Monday, May 7, 2018

Money is probably a poor motivator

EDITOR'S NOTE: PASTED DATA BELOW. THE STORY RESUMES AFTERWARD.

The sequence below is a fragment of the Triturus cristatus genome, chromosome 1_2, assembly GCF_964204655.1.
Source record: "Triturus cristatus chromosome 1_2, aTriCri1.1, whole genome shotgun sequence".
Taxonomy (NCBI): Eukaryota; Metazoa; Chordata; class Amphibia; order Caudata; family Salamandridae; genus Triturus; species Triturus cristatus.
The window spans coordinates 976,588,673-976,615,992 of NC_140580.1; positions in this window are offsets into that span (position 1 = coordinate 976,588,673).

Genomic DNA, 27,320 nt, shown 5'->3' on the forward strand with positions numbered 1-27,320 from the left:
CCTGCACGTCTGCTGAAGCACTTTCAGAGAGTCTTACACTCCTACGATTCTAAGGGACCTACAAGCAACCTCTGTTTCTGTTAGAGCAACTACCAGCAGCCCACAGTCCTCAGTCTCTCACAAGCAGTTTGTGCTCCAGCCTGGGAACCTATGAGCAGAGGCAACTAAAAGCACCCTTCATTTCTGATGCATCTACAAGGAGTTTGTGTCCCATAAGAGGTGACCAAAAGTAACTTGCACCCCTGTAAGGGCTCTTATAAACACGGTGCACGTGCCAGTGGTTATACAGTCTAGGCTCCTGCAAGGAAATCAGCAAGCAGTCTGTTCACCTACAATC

Ron Riggio's most recent blog post touches on some reasons why money is a poor motivator in work environments. Any of us who are public service employees (which includes those of us working in any level of education) can relate. We're not on the sort of reinforcement schedule that would lead to continuous hard work (i.e., variable ratio), but instead work on some sort of salary or fixed contract basis. More pertinent for those of us who work as educators, the organizations employing us are usually underfunded to begin with and are not going to have the means to offer more than a 2% raise, if we're lucky. If the threshold for a pay raise leading to a desired change in work performance is around 5% to 7%, forget it. I have a pretty good idea about the budget situation where I work, and I get it. Really the most pertinent point is that many of us who become educators at any level did so for motivations that are at best tangentially related to money. Assuming that basic needs and lifestyle needs are met well enough, the motivators are often ones having more to do with the meaningfulness of our work, or some basic perks that don't cost a dime to offer. The reality is that I find what I do worthwhile and meaningful. If I wanted to get rich, I would have taken one of the career paths suggested by my parents (well-intentioned as they may have been at the time). Neither of those paths were ones that got me fired up. I doubt I would have found much happiness nor made much of an impact on others' lives to the extent that I do currently. Of course, don't get me wrong. If my employer gets sufficiently funded to offer massive pay raises, I won't turn that down. But if that is not in the cards, I won't necessarily lose much sleep. I've noted before that the gig isn't a bad one: reasonably flexible hours, plenty of flexibility in terms of how to go about classroom management and research, and a department staffed with people who are like a second family to me (and money cannot buy those types of relationships). Basically, figure out what makes your employees tick and reinforce accordingly. Money cannot be ignored (we have to survive and thrive after all), but a lot of non-monetary reinforcers will work just fine for many workers.

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